تاثیرات غیرژنومیک استروژن بر روی خشونت تحت دوره های عکس روز کوتاه مدت
|کد مقاله||سال انتشار||مقاله انگلیسی||ترجمه فارسی||تعداد کلمات|
|29853||2013||13 صفحه PDF||سفارش دهید||6992 کلمه|
Publisher : Elsevier - Science Direct (الزویر - ساینس دایرکت)
Journal : Hormones and Behavior, Volume 64, Issue 3, August 2013, Pages 557–565
In several vertebrate species, the effects of estrogens on male aggressive behavior can be modulated by environmental cues. In song sparrows and rodents, estrogens modulate aggression in the nonbreeding season or winter-like short days, respectively. The behavioral effects of estrogens are rapid, which generally is considered indicative of nongenomic processes. The current study further examined the hypothesis that estradiol acts nongenomically under short days by utilizing a protein synthesis inhibitor, cycloheximide (CX). Mice were housed in either short or long day photoperiods, and treated with an aromatase inhibitor. One hour before resident–intruder testing mice were injected with either CX or saline vehicle, and 30 min later were treated orally with either cyclodextrin conjugated estradiol or vehicle. Under short days, mice treated with estradiol showed a rapid decrease in aggressive behavior, independent of CX administration. CX alone had no effect on aggression. These results show that protein synthesis is not required for the rapid effects of estradiol on aggression, strongly suggesting that these effects are mediated by nongenomic processes. We also showed that estradiol suppressed c-fos immunoreactivity in the caudal bed nucleus of the stria terminalis under short days. No effects of estradiol on behavior or c-fos expression were observed in mice housed under long days. Previously we had also demonstrated that cage bedding influenced the directional effects of estrogens on aggression. Here, we show that the phenomenon of rapid action of estradiol on aggression under short days is a robust result that generalizes to different bedding conditions.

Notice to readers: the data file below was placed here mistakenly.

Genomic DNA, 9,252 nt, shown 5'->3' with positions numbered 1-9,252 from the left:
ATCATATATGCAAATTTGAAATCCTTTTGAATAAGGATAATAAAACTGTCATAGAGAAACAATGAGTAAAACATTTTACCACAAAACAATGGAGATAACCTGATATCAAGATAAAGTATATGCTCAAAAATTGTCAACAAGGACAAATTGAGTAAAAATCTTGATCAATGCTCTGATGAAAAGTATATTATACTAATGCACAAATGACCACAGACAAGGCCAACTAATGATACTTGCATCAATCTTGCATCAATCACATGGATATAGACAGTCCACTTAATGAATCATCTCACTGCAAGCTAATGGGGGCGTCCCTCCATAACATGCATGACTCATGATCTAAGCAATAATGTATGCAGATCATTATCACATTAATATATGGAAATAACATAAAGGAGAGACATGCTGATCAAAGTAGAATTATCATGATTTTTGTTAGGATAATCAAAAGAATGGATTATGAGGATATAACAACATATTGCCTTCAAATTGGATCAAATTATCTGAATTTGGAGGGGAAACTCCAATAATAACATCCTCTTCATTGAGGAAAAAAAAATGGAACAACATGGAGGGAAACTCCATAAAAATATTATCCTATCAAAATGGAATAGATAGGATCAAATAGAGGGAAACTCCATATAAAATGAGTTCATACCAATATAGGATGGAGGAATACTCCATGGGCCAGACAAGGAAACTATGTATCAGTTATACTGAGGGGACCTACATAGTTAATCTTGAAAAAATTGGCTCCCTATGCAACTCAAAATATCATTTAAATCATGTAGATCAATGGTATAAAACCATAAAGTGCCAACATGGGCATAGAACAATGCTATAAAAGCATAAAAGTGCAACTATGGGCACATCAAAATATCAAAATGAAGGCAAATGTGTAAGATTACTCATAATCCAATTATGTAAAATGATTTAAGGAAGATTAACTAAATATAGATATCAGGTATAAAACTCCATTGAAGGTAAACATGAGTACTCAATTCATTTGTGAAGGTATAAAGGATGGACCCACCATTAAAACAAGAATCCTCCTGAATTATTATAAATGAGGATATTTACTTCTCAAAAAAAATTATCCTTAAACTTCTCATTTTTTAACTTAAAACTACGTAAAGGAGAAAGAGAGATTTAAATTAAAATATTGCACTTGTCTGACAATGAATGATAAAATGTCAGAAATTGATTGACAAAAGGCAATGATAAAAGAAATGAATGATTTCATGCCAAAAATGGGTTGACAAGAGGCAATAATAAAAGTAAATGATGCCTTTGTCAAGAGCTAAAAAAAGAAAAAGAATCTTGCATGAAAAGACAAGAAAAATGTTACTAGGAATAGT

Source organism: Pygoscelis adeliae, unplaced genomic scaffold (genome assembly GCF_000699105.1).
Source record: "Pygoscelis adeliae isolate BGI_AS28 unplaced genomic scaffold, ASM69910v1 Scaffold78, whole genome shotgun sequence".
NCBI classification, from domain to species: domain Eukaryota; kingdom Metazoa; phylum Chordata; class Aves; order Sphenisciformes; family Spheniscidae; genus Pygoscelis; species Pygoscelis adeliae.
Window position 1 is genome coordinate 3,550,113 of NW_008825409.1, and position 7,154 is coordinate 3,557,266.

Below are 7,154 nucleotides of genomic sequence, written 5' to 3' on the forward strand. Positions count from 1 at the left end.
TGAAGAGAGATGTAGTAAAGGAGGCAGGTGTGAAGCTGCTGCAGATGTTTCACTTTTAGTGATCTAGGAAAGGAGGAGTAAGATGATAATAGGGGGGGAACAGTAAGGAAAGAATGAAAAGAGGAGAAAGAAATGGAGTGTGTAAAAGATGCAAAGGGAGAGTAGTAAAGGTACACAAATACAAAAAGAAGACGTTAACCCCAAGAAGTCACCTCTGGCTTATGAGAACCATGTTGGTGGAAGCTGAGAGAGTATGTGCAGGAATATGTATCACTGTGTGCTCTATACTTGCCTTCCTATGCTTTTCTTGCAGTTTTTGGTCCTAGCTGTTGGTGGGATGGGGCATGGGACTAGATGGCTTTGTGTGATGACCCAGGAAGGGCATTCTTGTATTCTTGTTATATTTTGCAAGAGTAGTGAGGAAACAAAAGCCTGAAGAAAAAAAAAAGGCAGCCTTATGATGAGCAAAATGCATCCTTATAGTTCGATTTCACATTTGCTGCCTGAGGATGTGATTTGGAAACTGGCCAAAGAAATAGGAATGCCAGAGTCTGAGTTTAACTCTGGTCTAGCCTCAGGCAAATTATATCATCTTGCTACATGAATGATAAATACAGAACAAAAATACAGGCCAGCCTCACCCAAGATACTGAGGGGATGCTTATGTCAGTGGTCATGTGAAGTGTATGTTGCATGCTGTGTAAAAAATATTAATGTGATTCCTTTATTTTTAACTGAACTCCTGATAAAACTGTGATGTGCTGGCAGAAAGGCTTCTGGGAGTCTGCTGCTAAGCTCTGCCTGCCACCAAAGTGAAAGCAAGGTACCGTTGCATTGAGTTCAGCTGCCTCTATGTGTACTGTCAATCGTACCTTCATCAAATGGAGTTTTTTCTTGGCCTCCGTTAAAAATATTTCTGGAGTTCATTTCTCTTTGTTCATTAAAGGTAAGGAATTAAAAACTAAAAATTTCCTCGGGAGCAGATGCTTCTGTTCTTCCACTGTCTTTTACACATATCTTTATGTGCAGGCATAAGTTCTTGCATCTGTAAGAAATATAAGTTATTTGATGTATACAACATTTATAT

Estrogen receptors act as transcription factors migrating to the nucleus of the cell and altering gene expression by binding to promoters such as estrogen response elements (EREs) or cyclic AMP response elements (McDevitt et al., 2008 and Nilsson et al., 2001). This form of cellular response is usually referred to as a genomic action. Considerable interest has reemerged, however, with regard to the nongenomic actions of estrogens, which gained recognition in the mid-20th century (i.e. Aizawa and Mueller, 1961 and Means and Hamilton, 1966). One mechanism for nongenomic actions may be through estrogen receptors located at extranuclear sites within a cell (Blaustein et al., 1992, Milner et al., 2001, Revankar et al., 2005 and Vasudevan and Pfaff, 2008). When activated, estrogen receptors at extranuclear sites can rapidly alter membrane conductance and activation of cyclic adenosine monophosphate (cAMP) (Aronica et al., 1994, Razandi et al., 1999 and Tesarik and Mendoza, 1995). These actions are typically referred to as nongenomic since they do not regulate gene transcription directly. While changes in protein expression mediated by genomic processes can take several hours to manifest (Shughrue et al., 1997), cellular changes mediated by nongenomic mechanisms can act rapidly within seconds to minutes of activation (Szego and Davis, 1967 and Taziaux et al., 2007). The rapid effects of estrogens have been shown to occur in a variety of behavioral and environmental contexts (Laredo and Trainor, 2012). Sexual behavior in vertebrate species is especially sensitive to rapid effects of estrogens. Both appetitive and consumatory sexual behaviors are rapidly altered by exogenous estradiol injections or aromatase inhibition in male quail (Balthazart et al., 2006) with similar results shown in rats (Cross and Roselli, 1999). Aggressive behaviors are also mediated by the rapid effects of estradiol in song sparrows (Melospiza melodia morphna) ( Soma et al., 2000), old-field mice (Peromyscus polionotus) ( Trainor et al., 2007a) and California mice (Peromyscus californicus) ( Trainor et al., 2008). Soma et al. (2000) showed that following an acute administration of the aromatase inhibitor fadrozole, aggression was reduced only in the nonbreeding seasons (autumn and winter). This demonstrates that photoperiod may be a potent environmental cue mediating the rapid effects of estrogens on aggression. Similarly, in Peromyscus aggressive behavior is rapidly regulated by estradiol only under short-day, winter-like photoperiods ( Trainor et al., 2007a and Trainor et al., 2008), further supporting the hypothesis that nongenomic effects of estrogens are regulated by seasonal cues in the environment. Photoperiod is not the only environmental cue that can mediate the effects of estrogens on behavior. Phytoestrogens are compounds found in plant material that can significantly alter estrogen-mediated behaviors (Jefferson et al., 2012). Previous studies investigating the rapid effects of estrogens on aggression in Peromyscus (i.e. Trainor et al., 2007b, Trainor et al., 2007a and Trainor et al., 2008) utilized corncob bedding as cage substrate, which contains phytoestrogens ( Markaverich et al., 2002). Recently it was determined that the effects of estrogens on aggressive behavior in Peromyscus depend on the type of bedding used in cages ( Villalon Landeros et al., 2012). Treatment with an aromatase inhibitor alone increased aggression in California mice housed on a cardboard-based bedding but not in mice housed on corncob bedding. California mice housed on corncob bedding had elevated levels of tetrahydrofurandiols (THF-diols, Villalon Landeros et al., 2012), which have estrogenic properties and disrupt sexual behavior in male rats ( Mani et al., 2005). Given the strong interaction between bedding and behavior, we tested whether photoperiodic modulation of the rapid effects of estrogens generalized to cardboard-based bedding. We further tested the hypothesis that rapid effects of estradiol are nongenomic using the protein synthesis inhibitor cylcoheximide (CX) (Mikics et al., 2004). We hypothesized that mice housed in short day photoperiods, but not long day photoperiods, would demonstrate decreased aggression in response to estradiol treatments, and that this effect would occur in the presence of CX. It has also been reported that CX can inhibit vasopressin (AVP) release (Ivell et al., 1992 and Song et al., 2001) — a nonapeptide associated with aggression (Albers, 2012). AVP increases aggressive behavior in California mice housed in long day photoperiods (Bester-Meredith et al., 2005). We hypothesized that c-fos/AVP colocalizations in the bed nucleus of the stria terminalis (BNST) would be associated with increased aggression, whereas increased c-fos/AVP colocalizations in the paraventricular nucleus of the hypothalamus (PVN) would be associated with subordination (Ho et al., 2010).